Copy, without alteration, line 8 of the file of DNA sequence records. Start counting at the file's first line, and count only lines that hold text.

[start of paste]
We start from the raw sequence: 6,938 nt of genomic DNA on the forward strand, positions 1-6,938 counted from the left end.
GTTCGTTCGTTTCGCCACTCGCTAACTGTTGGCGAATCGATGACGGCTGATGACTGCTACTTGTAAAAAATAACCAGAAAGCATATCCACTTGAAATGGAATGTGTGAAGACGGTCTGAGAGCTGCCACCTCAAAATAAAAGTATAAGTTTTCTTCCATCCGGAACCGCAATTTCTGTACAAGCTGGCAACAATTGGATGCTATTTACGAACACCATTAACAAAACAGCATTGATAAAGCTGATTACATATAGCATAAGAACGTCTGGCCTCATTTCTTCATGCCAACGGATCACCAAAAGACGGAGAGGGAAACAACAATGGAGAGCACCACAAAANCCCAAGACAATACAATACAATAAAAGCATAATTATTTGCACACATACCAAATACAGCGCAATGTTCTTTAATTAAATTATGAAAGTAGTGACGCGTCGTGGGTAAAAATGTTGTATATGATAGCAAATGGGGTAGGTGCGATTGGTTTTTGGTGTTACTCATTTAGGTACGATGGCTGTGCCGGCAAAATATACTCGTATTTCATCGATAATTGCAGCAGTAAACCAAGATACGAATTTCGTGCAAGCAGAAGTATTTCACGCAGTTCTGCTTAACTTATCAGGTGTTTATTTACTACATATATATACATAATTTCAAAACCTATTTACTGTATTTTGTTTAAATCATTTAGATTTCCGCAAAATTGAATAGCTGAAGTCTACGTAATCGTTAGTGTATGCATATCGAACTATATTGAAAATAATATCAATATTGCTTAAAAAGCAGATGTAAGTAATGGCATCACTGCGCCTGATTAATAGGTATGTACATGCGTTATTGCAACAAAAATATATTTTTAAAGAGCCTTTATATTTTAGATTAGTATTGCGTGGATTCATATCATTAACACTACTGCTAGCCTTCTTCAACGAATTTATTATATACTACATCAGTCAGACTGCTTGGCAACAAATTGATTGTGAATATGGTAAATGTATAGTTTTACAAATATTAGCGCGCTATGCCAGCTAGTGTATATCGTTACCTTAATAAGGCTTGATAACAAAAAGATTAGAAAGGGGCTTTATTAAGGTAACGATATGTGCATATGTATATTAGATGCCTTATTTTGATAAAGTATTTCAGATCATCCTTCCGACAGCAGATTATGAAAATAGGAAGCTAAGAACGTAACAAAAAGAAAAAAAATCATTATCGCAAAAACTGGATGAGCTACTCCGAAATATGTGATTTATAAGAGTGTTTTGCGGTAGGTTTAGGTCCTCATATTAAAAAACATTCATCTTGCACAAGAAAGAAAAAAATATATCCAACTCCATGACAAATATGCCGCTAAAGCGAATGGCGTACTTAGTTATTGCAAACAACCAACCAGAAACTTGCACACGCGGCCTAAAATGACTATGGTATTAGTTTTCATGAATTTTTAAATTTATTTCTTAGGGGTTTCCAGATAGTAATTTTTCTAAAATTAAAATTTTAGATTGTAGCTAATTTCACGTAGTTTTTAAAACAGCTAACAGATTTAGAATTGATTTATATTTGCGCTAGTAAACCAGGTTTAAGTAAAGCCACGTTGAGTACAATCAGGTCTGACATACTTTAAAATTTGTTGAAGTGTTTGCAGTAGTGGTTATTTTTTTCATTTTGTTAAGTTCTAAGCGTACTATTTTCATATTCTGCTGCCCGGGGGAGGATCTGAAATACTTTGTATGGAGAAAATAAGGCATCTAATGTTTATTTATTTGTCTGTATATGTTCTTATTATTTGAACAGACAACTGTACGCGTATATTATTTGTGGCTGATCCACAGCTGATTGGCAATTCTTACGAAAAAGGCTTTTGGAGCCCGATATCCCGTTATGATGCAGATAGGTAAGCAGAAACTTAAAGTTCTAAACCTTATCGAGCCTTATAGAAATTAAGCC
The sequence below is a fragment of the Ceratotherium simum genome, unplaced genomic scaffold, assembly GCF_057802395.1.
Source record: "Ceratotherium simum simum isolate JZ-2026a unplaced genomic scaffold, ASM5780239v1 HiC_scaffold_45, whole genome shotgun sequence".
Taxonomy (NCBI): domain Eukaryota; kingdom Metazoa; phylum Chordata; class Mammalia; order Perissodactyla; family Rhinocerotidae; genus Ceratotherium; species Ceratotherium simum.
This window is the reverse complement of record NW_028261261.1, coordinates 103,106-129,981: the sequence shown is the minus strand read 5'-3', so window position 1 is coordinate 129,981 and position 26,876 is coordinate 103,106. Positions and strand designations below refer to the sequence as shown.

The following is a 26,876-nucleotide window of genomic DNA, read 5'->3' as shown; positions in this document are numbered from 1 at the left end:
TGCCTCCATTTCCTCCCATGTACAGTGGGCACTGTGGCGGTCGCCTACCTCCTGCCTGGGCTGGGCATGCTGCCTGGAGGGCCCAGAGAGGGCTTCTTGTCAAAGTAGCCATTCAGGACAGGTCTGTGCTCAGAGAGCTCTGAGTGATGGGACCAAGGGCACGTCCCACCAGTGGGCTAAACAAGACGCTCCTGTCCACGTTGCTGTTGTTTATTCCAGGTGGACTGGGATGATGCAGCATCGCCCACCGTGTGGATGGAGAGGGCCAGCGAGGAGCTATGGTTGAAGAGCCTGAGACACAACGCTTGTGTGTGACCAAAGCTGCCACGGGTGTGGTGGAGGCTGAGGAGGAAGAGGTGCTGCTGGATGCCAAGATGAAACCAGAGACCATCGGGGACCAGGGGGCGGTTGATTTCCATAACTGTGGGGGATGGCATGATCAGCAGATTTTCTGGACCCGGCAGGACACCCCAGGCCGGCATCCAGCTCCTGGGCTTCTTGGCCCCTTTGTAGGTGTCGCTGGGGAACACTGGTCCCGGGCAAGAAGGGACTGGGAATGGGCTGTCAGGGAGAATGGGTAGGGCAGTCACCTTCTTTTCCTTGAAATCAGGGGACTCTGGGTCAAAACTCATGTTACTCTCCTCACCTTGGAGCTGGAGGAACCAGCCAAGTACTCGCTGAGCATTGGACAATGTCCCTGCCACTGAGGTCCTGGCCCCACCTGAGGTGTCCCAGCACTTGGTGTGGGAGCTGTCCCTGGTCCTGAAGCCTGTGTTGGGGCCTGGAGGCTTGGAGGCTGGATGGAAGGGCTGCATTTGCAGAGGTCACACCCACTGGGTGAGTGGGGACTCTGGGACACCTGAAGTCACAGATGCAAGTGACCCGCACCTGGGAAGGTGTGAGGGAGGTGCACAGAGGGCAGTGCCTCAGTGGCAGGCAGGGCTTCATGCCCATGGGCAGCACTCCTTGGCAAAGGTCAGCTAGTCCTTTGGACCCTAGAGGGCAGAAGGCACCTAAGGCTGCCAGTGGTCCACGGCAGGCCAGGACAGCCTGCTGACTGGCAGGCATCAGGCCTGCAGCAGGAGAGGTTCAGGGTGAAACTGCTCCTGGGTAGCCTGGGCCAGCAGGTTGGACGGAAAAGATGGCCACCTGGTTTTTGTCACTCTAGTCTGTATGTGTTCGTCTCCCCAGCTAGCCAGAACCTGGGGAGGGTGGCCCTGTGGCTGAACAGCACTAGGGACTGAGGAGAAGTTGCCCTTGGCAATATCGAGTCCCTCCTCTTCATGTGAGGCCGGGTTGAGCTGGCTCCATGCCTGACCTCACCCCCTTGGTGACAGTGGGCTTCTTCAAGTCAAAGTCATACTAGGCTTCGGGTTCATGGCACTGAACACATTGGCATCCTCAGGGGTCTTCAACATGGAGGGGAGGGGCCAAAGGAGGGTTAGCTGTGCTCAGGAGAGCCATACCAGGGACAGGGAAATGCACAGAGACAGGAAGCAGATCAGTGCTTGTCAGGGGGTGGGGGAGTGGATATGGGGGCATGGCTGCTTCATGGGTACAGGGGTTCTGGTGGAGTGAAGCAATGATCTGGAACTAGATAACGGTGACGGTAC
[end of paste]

TGCCTCCATTTCCTCCCATGTACAGTGGGCACTGTGGCGGTCGCCTACCTCCTGCCTGGGCTGGGCATGCTGCCTGGAGGGCCCAGAGAGGGCTTCTTGTCAAAGTAGCCATTCAGGACAGGTCTGTGCTCAGAGAGCTCTGAGTGATGGGACCAAGGGCACGTCCCACCAGTGGGCTAAACAAGACGCTCCTGTCCACGTTGCTGTTGTTTATTCCAGGTGGACTGGGATGATGCAGCATCGCCCACCGTGTGGATGGAGAGGGCCAGCGAGGAGCTATGGTTGAAGAGCCTGAGACACAACGCTTGTGTGTGACCAAAGCTGCCACGGGTGTGGTGGAGGCTGAGGAGGAAGAGGTGCTGCTGGATGCCAAGATGAAACCAGAGACCATCGGGGACCAGGGGGCGGTTGATTTCCATAACTGTGGGGGATGGCATGATCAGCAGATTTTCTGGACCCGGCAGGACACCCCAGGCCGGCATCCAGCTCCTGGGCTTCTTGGCCCCTTTGTAGGTGTCGCTGGGGAACACTGGTCCCGGGCAAGAAGGGACTGGGAATGGGCTGTCAGGGAGAATGGGTAGGGCAGTCACCTTCTTTTCCTTGAAATCAGGGGACTCTGGGTCAAAACTCATGTTACTCTCCTCACCTTGGAGCTGGAGGAACCAGCCAAGTACTCGCTGAGCATTGGACAATGTCCCTGCCACTGAGGTCCTGGCCCCACCTGAGGTGTCCCAGCACTTGGTGTGGGAGCTGTCCCTGGTCCTGAAGCCTGTGTTGGGGCCTGGAGGCTTGGAGGCTGGATGGAAGGGCTGCATTTGCAGAGGTCACACCCACTGGGTGAGTGGGGACTCTGGGACACCTGAAGTCACAGATGCAAGTGACCCGCACCTGGGAAGGTGTGAGGGAGGTGCACAGAGGGCAGTGCCTCAGTGGCAGGCAGGGCTTCATGCCCATGGGCAGCACTCCTTGGCAAAGGTCAGCTAGTCCTTTGGACCCTAGAGGGCAGAAGGCACCTAAGGCTGCCAGTGGTCCACGGCAGGCCAGGACAGCCTGCTGACTGGCAGGCATCAGGCCTGCAGCAGGAGAGGTTCAGGGTGAAACTGCTCCTGGGTAGCCTGGGCCAGCAGGTTGGACGGAAAAGATGGCCACCTGGTTTTTGTCACTCTAGTCTGTATGTGTTCGTCTCCCCAGCTAGCCAGAACCTGGGGAGGGTGGCCCTGTGGCTGAACAGCACTAGGGACTGAGGAGAAGTTGCCCTTGGCAATATCGAGTCCCTCCTCTTCATGTGAGGCCGGGTTGAGCTGGCTCCATGCCTGACCTCACCCCCTTGGTGACAGTGGGCTTCTTCAAGTCAAAGTCATACTAGGCTTCGGGTTCATGGCACTGAACACATTGGCATCCTCAGGGGTCTTCAACATGGAGGGGAGGGGCCAAAGGAGGGTTAGCTGTGCTCAGGAGAGCCATACCAGGGACAGGGAAATGCACAGAGACAGGAAGCAGATCAGTGCTTGTCAGGGGGTGGGGGAGTGGATATGGGGGCATGGCTGCTTCATGGGTACAGGGGTTCTGGTGGAGTGAAGCAATGATCTGGAACTAGATAACGGTGACGGTAC